New York, NY – JAY-Z made an appearance at Columbia University on Tuesday (February 4) where he was asked about the recent controversy surrounding his conduct at Super Bowl LIV. Hov, his wife Beyoncé and daughter Blue Ivy were filmed seated during the national anthem, which many assumed was symbolic.

But when a Columbia professor asked if it was an attempt to “convey a signal,” the Hip Hop mogul replied, “It actually wasn’t. Sorry. It was not premeditated at all.”

Instead, Hov said he and Beyoncé — who has performed at the Super Bowl before — were analyzing Demi Lovato’s rendition of the song.

“We immediately jumped into artist mode,” he explained. “I’m really just looking at the show. The mics start. Was it too low to start?”

He added, “The whole time, we’re sitting there, we’re talking about the performance and right after that, Demi comes out and we’re talking about how beautiful she looked and how she sounds and what she’s going through in her life for her to be on the stage, we’re so proud of her.”

Jay also insisted a “silent protest” wasn’t necessary because they already made a stir by the diverse artists they chose to perform during the halftime show, including J. Lo, Shakira, Bad Bunny, J Balvin and J. Lo’s daughter Emme Maribel Muñiz.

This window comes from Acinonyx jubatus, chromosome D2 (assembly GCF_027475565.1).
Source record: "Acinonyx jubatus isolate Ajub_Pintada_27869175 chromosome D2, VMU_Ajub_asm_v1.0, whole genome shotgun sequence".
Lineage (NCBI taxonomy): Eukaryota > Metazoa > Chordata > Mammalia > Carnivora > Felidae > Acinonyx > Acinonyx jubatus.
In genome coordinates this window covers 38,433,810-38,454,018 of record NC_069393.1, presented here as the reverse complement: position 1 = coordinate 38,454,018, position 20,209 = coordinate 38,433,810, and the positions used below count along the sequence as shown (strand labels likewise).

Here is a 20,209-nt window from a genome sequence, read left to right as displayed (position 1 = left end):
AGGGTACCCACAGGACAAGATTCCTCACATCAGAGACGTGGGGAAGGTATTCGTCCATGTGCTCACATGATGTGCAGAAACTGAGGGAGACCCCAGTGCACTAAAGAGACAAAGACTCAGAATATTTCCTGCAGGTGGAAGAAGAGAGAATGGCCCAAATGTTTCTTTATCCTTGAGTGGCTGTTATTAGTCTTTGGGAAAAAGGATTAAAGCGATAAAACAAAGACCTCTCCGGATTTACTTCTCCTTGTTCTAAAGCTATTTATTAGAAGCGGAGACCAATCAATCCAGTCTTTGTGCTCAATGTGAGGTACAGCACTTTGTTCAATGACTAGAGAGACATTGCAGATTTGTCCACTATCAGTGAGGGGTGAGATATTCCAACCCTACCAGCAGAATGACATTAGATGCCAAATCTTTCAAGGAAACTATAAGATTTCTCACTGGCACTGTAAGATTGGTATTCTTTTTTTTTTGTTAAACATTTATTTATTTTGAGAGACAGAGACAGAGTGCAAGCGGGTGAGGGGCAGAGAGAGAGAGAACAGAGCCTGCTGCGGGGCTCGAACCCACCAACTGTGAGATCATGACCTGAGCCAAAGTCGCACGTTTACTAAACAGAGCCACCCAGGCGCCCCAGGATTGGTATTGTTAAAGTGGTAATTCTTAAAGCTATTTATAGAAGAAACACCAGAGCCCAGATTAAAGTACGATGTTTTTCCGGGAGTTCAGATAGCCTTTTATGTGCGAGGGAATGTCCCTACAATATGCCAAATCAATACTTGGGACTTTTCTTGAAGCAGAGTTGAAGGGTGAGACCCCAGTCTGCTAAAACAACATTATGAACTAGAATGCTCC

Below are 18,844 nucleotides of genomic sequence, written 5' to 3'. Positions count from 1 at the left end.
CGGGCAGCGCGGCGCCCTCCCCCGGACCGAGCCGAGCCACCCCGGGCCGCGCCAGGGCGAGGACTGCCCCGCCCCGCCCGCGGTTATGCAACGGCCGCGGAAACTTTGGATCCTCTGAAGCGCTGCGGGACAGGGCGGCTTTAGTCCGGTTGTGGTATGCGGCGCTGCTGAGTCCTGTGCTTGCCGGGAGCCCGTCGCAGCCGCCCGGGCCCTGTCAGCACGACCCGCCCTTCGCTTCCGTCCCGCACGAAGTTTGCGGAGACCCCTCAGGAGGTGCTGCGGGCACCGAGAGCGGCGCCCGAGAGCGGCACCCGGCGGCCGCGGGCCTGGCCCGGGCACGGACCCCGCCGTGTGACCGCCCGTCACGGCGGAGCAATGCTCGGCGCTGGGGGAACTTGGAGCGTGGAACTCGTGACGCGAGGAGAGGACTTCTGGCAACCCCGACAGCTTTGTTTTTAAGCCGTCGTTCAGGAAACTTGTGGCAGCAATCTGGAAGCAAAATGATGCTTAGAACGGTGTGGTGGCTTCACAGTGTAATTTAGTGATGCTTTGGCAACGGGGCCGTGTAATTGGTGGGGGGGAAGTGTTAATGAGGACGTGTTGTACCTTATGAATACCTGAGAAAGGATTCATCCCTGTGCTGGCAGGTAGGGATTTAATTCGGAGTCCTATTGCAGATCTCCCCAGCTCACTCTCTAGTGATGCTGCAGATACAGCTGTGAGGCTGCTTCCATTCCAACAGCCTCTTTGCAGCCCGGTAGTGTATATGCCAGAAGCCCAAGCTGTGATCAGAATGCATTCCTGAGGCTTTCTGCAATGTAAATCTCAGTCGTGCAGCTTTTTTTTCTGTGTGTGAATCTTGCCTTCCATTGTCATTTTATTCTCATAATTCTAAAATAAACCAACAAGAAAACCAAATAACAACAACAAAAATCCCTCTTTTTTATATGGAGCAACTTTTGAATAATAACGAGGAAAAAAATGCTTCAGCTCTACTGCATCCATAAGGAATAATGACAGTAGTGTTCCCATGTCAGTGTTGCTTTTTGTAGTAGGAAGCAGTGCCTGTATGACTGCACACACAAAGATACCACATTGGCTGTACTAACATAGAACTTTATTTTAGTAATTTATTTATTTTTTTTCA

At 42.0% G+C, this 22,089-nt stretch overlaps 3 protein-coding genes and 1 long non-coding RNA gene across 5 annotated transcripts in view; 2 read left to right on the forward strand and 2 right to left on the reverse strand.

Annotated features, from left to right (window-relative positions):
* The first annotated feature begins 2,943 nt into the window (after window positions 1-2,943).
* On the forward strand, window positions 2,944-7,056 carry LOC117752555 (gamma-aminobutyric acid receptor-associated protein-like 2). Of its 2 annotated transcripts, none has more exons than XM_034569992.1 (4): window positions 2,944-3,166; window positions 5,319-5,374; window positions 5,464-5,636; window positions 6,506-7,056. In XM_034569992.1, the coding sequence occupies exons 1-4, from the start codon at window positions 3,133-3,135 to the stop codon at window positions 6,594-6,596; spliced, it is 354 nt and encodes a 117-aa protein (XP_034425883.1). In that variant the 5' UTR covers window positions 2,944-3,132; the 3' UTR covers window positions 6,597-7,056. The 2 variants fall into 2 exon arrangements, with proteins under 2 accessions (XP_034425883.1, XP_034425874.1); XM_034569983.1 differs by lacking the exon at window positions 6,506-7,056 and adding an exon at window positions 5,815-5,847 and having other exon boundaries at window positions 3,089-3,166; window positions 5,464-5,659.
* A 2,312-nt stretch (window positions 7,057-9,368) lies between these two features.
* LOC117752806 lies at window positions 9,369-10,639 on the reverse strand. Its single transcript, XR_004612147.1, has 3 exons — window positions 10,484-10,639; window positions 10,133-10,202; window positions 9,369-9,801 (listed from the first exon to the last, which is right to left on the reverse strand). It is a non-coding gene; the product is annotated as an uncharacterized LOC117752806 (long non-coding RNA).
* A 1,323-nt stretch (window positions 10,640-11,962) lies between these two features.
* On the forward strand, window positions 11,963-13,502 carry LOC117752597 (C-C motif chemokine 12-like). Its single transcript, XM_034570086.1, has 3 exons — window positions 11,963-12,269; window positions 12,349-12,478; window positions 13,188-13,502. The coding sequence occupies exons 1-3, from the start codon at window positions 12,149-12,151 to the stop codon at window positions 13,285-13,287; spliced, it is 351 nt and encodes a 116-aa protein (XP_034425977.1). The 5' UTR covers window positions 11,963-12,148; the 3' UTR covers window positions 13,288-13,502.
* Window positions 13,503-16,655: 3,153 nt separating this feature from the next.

“It just happened,” he noted. “I didn’t have to make a silent protest. If you look at the stage, the artists that we chose, Colombian [Shakira], Puerto Rican J. Lo … we were making the biggest loudest protest of all.”

Like many others, Colin Kaepernick didn’t appear to see it that way. On Monday (February 3), the former San Francisco 49ers quarterback posted a screenshot of a TMZ story with the headline, “BEYONCE, JAY-Z & BLUE IVY SIT DOWN DURING NATIONAL ANTHEM … At Super Bowl LIV.”

He wrote “I thought we were ‘past kneeling’ tho” across the top.

Kaep was referring to an August 2019 interview in which Jay expounded on his partnership with the National Football League. Many viewed his alignment with the NFL as a slap in Kaepernick’s face. When asked about it, he replied, “I think we’ve moved past kneeling. I think it’s time for action.”

Check out Kaep’s post below.